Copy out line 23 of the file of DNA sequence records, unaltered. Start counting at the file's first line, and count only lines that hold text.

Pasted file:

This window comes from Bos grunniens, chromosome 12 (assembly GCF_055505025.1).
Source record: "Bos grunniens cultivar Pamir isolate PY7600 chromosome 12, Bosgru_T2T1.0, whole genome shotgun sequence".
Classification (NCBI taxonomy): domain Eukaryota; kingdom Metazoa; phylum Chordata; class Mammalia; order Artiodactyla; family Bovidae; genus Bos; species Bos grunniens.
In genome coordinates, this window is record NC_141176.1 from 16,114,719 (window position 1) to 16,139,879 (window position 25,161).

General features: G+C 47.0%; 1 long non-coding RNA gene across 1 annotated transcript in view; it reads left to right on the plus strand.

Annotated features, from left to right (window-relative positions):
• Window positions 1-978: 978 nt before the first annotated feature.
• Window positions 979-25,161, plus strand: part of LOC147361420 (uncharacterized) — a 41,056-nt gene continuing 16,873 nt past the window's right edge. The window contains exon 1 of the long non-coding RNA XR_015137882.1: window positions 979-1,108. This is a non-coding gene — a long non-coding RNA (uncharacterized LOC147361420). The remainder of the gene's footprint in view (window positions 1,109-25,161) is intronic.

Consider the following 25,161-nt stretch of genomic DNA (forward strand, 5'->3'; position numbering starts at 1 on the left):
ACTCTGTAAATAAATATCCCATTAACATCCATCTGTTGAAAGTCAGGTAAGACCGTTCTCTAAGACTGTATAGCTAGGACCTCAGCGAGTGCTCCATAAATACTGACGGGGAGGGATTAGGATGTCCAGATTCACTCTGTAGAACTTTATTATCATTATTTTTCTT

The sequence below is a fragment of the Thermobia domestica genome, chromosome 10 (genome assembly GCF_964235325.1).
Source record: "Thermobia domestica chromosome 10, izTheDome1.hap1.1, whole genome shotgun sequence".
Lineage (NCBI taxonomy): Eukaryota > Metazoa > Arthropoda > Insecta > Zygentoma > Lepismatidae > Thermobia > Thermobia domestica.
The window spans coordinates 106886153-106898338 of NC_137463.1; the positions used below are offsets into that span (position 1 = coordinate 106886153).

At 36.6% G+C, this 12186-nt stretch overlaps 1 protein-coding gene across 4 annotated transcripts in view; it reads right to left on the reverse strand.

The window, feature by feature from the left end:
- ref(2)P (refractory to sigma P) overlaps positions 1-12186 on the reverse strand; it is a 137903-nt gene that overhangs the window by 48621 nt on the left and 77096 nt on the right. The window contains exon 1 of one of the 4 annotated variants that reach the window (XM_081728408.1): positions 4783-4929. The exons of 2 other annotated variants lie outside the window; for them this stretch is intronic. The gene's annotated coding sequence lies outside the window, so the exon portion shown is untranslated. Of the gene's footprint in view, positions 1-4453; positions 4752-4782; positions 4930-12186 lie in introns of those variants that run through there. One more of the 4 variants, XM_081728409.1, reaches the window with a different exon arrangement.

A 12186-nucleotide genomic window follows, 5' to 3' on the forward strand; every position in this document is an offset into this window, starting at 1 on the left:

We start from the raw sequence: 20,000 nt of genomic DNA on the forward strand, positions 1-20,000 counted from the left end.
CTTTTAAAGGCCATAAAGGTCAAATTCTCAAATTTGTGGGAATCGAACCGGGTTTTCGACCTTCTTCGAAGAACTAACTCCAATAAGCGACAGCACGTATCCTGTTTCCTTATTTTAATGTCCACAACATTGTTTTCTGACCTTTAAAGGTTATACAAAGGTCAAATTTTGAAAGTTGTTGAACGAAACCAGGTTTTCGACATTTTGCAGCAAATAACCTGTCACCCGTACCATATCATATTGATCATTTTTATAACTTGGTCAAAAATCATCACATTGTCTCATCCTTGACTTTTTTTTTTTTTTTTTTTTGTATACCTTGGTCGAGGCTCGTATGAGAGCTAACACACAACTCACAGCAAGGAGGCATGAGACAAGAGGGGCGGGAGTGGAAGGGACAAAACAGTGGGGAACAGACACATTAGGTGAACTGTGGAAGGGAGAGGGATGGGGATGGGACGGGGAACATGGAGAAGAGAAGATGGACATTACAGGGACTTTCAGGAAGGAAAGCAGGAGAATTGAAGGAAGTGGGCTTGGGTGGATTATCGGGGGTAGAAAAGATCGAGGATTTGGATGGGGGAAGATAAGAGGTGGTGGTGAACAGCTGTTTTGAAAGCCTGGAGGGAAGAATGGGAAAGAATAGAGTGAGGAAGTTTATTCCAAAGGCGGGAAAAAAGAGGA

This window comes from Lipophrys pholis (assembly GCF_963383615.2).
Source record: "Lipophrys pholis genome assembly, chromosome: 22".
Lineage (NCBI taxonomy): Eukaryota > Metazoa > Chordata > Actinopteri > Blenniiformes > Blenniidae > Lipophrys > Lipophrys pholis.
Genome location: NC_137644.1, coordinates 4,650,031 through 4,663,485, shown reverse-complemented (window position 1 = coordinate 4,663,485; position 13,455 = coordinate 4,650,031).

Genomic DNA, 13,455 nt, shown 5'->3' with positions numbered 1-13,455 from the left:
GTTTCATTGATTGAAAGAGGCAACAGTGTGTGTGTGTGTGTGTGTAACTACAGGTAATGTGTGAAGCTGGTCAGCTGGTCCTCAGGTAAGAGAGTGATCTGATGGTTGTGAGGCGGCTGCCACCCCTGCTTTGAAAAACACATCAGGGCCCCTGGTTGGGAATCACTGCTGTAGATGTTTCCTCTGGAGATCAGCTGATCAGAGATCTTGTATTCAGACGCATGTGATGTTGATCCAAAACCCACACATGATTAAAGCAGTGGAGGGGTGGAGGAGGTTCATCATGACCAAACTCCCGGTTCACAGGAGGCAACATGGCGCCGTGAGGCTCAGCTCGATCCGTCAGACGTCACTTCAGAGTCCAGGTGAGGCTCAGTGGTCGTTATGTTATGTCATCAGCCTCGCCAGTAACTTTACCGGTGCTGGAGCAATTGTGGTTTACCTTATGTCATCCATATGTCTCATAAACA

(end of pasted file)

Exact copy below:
Lineage (NCBI taxonomy): Eukaryota > Metazoa > Chordata > Actinopteri > Blenniiformes > Blenniidae > Lipophrys > Lipophrys pholis.